A common approach is to use a RADIUS attribute, set by the ORPS, to identify the user as a Visitor and set an appropriate role on the wireless system/firewall.

Q: What EAP types can we use?

A: Easy one: any. The slightly longer answer is that any data in the inner tunnel is encrypted so is completely independent of the outer tunnel. As long as the outer tunnel has the right 'routing information' i.e. the realm, then the proxying will work. Thus each site can be using a different EAP type and it should all work. The use of PEAP is very common, EAP-TLS less so but plenty of sites use it successfully.

Q: Would you be able to provide direct support with setting up and running our RADIUS system?

A: Jisc can provide a variety of different sorts of help at various levels and there are plenty of options outside of Jisc.

Jisc can:

  1. Provide high level documentation covering how federated authentication works and the technical requirements
  2. Work with sites during the onboarding phase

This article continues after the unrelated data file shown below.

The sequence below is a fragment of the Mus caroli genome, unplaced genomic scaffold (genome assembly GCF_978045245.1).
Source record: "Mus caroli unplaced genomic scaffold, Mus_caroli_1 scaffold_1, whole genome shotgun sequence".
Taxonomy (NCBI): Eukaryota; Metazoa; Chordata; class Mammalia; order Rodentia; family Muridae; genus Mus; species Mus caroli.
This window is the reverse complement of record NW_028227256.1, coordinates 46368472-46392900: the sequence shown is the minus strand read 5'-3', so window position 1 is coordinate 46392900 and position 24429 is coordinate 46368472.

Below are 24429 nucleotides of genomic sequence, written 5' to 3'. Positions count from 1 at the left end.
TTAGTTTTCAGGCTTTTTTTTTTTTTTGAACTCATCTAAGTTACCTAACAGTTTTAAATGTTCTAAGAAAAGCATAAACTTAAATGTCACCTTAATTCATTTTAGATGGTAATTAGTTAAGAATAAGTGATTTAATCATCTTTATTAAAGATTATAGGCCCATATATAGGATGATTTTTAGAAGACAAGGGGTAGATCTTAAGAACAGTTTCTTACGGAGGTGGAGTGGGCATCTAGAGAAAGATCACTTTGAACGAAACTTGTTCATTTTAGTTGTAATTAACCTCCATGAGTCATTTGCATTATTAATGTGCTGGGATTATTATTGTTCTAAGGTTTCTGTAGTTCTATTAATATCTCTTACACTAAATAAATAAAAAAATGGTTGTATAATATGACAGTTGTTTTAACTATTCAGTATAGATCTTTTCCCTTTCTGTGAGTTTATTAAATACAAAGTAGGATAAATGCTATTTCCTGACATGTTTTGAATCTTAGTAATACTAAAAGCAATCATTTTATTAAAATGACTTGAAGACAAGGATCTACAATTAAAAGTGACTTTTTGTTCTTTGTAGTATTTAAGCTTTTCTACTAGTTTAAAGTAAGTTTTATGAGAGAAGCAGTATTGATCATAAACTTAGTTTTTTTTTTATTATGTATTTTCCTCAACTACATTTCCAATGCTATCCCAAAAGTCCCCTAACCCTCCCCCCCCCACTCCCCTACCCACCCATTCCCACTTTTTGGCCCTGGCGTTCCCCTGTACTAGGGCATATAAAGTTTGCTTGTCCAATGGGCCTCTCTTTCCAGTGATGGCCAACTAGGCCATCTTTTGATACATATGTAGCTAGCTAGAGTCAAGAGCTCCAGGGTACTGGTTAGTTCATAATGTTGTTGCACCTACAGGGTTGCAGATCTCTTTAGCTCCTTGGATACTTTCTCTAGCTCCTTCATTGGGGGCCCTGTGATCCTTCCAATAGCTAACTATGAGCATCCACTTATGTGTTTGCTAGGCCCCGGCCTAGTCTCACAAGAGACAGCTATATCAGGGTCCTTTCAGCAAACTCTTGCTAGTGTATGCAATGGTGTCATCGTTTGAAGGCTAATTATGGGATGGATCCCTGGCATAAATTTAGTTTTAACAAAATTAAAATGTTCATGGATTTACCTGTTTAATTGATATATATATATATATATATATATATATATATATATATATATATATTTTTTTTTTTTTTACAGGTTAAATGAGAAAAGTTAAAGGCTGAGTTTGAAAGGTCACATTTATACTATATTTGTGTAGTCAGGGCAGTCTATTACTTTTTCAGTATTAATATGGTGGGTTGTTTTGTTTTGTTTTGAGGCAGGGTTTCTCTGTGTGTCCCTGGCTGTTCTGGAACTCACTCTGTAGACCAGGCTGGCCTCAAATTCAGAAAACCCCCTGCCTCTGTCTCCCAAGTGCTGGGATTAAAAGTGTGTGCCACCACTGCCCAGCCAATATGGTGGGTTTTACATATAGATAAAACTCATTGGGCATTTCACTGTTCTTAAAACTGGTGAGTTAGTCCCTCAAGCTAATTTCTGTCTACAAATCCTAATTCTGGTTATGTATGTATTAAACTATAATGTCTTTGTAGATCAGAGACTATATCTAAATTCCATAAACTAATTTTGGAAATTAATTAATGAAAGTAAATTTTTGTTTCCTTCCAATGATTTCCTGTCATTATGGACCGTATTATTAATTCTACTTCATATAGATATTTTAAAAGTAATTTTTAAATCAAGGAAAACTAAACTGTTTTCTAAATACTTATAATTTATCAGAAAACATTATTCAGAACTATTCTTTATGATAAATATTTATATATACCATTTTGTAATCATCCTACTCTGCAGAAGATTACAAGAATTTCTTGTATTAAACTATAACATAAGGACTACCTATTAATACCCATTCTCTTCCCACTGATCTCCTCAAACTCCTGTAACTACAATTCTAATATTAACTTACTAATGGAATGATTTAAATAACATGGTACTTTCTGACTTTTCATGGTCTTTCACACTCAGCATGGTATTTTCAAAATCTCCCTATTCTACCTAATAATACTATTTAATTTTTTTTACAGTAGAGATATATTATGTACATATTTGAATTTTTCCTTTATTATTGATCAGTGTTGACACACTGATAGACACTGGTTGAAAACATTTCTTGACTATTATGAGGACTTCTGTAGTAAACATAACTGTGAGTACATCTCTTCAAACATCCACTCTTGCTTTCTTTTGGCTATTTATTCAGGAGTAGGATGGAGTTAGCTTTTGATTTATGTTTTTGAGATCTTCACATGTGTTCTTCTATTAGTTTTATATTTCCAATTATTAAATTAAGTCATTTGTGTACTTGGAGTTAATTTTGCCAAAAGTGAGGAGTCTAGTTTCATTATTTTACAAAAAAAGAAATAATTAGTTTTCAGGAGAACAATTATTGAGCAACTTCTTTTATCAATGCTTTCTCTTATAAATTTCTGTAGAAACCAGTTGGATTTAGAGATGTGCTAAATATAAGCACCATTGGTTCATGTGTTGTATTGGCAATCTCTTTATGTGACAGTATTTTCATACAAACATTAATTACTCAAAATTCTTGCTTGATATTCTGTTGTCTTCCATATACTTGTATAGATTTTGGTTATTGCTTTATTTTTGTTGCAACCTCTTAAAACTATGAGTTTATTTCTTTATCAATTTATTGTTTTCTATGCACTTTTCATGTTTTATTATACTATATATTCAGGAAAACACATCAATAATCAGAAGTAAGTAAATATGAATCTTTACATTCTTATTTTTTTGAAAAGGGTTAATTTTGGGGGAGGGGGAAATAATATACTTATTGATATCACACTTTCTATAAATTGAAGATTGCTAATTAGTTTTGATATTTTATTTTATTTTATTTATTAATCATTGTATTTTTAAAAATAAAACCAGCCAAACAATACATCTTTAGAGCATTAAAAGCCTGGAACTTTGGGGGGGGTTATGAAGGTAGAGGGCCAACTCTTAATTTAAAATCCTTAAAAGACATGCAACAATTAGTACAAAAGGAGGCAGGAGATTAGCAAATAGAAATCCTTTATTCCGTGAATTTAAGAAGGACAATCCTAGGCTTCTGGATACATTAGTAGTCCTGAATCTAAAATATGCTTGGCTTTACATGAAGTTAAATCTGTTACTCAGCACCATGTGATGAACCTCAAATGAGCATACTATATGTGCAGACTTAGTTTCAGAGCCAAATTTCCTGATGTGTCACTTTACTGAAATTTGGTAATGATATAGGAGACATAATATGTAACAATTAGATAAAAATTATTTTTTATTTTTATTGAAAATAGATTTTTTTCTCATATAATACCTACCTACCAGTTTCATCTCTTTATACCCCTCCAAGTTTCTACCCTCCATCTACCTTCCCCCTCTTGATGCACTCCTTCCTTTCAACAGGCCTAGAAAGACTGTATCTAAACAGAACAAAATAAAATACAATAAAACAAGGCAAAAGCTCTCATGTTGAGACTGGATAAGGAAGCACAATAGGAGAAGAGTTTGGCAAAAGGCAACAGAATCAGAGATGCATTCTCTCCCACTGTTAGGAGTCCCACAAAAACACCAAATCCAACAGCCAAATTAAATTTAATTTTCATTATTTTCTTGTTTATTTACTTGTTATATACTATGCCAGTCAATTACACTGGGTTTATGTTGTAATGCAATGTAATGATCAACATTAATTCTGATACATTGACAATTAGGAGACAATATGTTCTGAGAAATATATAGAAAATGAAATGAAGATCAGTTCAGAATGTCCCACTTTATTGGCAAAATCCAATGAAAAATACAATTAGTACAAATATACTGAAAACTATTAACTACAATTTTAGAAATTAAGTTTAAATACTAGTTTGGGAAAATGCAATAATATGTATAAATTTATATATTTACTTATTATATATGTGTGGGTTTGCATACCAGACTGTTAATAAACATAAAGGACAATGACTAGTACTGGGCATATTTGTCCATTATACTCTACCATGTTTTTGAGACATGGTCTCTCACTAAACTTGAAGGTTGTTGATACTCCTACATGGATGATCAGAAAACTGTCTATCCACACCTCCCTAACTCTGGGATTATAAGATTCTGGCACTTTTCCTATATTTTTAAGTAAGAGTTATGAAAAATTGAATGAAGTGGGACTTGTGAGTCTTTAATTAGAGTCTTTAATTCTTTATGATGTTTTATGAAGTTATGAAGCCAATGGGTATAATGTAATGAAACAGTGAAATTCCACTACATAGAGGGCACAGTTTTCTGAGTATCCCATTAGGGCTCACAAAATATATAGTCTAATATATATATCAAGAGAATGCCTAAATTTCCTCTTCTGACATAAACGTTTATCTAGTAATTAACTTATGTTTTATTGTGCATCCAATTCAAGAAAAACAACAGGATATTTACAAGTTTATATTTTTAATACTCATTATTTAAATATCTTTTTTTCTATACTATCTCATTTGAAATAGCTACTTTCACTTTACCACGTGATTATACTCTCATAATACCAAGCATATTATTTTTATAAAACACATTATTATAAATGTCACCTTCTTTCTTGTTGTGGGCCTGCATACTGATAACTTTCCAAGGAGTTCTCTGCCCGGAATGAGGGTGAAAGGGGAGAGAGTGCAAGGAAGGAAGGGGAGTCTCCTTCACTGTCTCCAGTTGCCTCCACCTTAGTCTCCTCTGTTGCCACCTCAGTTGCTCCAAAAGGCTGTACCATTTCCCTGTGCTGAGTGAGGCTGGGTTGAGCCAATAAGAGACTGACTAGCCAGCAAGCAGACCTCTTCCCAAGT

3. Offer onsite, paid, consultancy if sites are using particular RADIUS software (FreeRADIUS, radsecproxy, Clearpass).
  4. Attempt to put sites in contact with Federations with suitable experience or Universities prepared to offer help.

Jisc isn't in a position to recommend external consultants or commercial third party partners, however, there are several companies who are able to offer these services and are currently doing so for both Govroam and eduroam. They should also be able to offer ongoing support.

Joining with an existing Federation has the benefits of potential significant reductions in boarding fees as well as access to people in your area and your field with existing experience of configuring Govroam.

Jisc has experience with RADIUS software such as FreeRADIUS and radsecproxy so can offer full configuration support as well as limited configuration advice on Clearpass.

Virtually all Universities have been using eduroam from many years so have significant experience and are often very willing to help others. They may not have much time to spare though and experience limited to the common eduroam RADIUS platforms, such as FreeRADIUS and Cisco ISE.

Jisc is able to provide a test account and some tools for external testing of credentials. We will work with sites until the boarding is complete and authentication works through the proxies.